Cocktail's interface changes further include the OS X default browser, Safari. You can disable the support for various items, like PDF files and page icons, while also making some changes to the way the links are displayed.
If you do not have the time, or simply don't want to go through any of the tabs and manually choose the performance issues for improvement, you can set up an automatic script that can be run at a selected time. This is called the Pilot function and it can be run manually or scheduled to be run on a regular basis. The maintenance tasks that can be selected here are the basic ones, like clearing the system cache and log files, and repairing disk permissions.
The Pilot function continually improves the system performance when run on a regular basis, and has run flawlessly in our tests. But the most important thing is that you can actually feel the performance increase. The Good
The best thing about Cocktail is that you can make an important performance increase in a matter of seconds. You can also program its autopilot and don't worry about system performance at all. You will have a slow and steady performance increase without having to worry about it at all. In addition, a good thing is that most tweaks are available in the same place, so it's very easy to access them. The Bad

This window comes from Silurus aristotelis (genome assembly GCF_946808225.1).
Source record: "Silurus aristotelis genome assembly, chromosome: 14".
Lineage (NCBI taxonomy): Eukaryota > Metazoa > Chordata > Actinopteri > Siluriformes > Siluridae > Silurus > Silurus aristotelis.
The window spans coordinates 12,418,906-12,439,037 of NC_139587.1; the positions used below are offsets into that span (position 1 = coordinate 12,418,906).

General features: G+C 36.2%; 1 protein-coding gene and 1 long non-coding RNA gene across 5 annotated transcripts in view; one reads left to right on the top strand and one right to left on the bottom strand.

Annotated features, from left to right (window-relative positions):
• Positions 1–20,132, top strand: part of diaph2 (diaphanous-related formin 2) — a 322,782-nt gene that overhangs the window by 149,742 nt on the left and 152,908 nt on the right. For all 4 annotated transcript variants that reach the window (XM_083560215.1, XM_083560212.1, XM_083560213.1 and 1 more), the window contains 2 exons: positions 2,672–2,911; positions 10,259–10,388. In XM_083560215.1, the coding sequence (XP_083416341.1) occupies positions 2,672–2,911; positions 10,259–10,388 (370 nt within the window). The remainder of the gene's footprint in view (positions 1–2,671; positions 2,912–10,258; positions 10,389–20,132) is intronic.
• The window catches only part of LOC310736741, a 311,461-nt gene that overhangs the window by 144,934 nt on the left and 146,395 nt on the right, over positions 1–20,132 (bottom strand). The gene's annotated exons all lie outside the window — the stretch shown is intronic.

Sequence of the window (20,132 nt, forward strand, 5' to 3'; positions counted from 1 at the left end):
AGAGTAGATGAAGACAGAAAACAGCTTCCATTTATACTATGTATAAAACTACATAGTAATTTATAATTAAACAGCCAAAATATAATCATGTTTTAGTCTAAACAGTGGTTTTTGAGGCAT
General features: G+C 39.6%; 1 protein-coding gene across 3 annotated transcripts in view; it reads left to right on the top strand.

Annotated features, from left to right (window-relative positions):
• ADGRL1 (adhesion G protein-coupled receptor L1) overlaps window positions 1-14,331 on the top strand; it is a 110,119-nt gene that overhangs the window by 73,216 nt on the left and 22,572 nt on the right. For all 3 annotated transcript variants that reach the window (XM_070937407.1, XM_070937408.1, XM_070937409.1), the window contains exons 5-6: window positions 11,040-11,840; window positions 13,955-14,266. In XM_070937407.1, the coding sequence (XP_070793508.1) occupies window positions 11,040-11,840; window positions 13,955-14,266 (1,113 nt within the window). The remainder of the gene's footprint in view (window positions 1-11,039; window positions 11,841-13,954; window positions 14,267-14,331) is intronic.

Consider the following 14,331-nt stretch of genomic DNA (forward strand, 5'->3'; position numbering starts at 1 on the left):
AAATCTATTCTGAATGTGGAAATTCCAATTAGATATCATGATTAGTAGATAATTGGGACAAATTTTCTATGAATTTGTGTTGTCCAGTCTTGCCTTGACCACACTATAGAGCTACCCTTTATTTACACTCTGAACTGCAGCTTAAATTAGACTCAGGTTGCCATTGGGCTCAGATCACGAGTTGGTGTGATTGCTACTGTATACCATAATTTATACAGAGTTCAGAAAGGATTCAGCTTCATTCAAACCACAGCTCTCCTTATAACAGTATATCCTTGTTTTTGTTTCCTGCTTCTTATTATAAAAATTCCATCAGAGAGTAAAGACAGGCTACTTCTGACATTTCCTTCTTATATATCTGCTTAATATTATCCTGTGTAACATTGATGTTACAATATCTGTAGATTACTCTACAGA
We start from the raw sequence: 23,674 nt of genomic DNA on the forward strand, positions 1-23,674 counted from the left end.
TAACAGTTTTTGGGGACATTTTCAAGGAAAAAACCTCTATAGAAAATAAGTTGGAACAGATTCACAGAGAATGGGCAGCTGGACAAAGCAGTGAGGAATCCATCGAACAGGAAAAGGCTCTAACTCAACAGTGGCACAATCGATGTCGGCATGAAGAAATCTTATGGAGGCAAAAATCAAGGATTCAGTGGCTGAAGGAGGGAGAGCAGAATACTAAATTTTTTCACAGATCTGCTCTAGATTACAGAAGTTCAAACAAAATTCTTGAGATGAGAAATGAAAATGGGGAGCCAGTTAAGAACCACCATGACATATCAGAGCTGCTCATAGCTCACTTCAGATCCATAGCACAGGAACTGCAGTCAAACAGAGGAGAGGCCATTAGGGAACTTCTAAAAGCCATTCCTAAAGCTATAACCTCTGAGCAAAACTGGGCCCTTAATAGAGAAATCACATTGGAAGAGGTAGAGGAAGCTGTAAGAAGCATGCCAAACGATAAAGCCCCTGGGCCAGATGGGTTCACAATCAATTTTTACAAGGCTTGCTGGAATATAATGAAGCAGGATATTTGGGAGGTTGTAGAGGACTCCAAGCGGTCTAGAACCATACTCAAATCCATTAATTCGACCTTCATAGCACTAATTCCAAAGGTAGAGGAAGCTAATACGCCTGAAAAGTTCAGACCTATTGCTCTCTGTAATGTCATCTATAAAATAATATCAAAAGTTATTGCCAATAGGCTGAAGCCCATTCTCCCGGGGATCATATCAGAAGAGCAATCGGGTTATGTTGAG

The bad thing about Cocktail is certainly the price. Although not high (14.95 $), you must bear in mind that there are some performance optimization software available free of charge. Another bad thing is that some features, like journaling, are added just to increase the features number, and have no impact on the system performance. The Truth
Cocktail is a good software that does what it says, and no questions asked. You can drastically improve your Mac performance if you use it on a regular basis. But it's only up to you if it is worth your money. Until then, take it for a spin and convince yourselves how good Cocktail really is. Here are some snapshots of the application in action: